Tuesday, March 9, 2010

The Battle Creek Idea

The Sanitarium
Battle Creek, 1895-1903

Eating out is usually more about pleasure and diversion than subsistence. However, for those who checked into the Sanitarium in Battle Creek, Michigan to restore their health, it was more about diversion and subsistence, for they would take little pleasure in the meals that they would be served there. Four menus dating from 1895 to 1903 show what  foods then constituted a nutritious diet, including the addition of a new food group to the menu around the turn of the last century.

In 1876, Dr. John Harvey Kellogg became the medical superintendent of the small Seventh-Day Adventist sanitarium at Battle Creek called the Health Reform Institute. Renaming it the "Sanitarium," he expanded the facilities into one of the nation's leading health clinics. Specializing in helping those suffering from dyspepsia and severe indigestion, then called  the "American disease," the Sanitarium rose to national prominence, expanding its facilities to accommodate about 650 patients by 1888. Kellogg also wrote prolifically about the principles of “biological living,” promoting his program for good health that became known as the "Battle Creek Idea." In that regard, his most lasting contributions revolved around the notion that good health stems from having a proper diet and getting enough exercise and rest.

The vegetarian and whole grain diet at the Sanitarium was so monotonous that it prompted Kellogg to begin looking for new foods for his patients. In 1884, he invented a flaked-cereal from whole grains called "Granula," a name he later changed to "Granola." Briefly turning his attention to nuts (a change that can be seen on the three menus below by comparing the dishes on the bill of fare in 1895 to those in 1899), Kellogg eventually returned to cereals, developing the famous breakfast product called "corn flakes." Together with his brother, he established the Battle Creek Toasted Corn Flake Co. which evolved into the Kellogg Company.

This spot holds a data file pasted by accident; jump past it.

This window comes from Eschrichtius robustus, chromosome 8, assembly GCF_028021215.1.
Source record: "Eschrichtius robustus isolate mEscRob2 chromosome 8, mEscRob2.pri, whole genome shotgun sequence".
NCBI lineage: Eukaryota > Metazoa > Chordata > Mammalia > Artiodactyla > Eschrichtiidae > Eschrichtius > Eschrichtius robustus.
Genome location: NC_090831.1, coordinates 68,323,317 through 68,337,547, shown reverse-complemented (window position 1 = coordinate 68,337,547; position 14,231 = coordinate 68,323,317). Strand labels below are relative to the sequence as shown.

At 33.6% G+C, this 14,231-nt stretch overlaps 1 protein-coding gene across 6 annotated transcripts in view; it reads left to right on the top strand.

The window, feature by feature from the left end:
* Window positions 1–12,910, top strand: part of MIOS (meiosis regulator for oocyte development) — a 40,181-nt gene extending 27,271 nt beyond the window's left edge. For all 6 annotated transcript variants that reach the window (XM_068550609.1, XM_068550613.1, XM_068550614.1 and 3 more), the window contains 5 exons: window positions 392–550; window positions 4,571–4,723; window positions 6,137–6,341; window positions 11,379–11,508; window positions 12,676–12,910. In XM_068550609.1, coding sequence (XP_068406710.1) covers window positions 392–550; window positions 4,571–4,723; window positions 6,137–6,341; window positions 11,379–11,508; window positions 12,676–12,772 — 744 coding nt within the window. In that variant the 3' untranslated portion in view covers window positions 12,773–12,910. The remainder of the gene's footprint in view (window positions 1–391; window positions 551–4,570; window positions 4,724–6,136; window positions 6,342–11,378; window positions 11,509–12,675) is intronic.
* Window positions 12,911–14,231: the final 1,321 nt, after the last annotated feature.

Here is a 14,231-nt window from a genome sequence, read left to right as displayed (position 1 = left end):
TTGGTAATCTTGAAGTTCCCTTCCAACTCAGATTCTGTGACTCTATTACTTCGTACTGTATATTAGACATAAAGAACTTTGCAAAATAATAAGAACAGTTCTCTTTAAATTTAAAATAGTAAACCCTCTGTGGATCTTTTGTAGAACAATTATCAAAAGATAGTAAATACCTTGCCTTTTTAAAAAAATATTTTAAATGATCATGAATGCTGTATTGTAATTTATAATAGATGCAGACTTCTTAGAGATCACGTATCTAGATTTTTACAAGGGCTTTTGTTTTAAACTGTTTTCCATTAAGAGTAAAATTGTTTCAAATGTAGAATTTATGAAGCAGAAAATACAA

When the old Sanitarium burned down in 1902, the facility was quickly rebuilt and expanded. As shown on the cover of this menu from July 1903, it was now named the "Battle Creek Sanitarium," the small town in Michigan having become synonymous with the institution and its ideas.

1 comment:

Jeff Gross: said...

First, I wanted to thank you for posting this information. I teach people how to eat exercise and cook better for a lifetime of healthy living. I recently caught the movie "The Road To Wellness" (1994) on cable. This lead me to search for the possible menus from the "San".

Looking over his menus, and knowing what he was supposed to be curing people from, there seems to be a high content of carbs and very little leafy greens. I would think this diet would be a short term cure, but long term exacerbate the very conditions he was trying to help.

We now know that for a healthier diet, we must have about 50-70% of our intake from leafy greens, and other vegetables some fruits, 30% organic proteins, and the remaining be carbs and grains.

His menus seemed to be very rich in high glycemic index foods which would eventually kill a diabetic. In fact, due to the sedentary lifestyle of most modern humans, we should all probably be following a diet closer to that of a diabetic. The government guidelines of the "food pyramid" are completely wrong and based on very outdated information.

We now know how our bodies identify and digest and use the food we eat and why it's so important to present it with the highest quality of food.

Dr. Kellog was onto something when it came to diet and exercise, but the type of diet and the intensity of exercise actually needed I believe eluded him, mostly because of the primitive nature of medicine at that time.

This was a delightful page and a good history lesson as to where we are in the USA dietetically, why we are where we are, and how much un-learing and re-learning we need to do.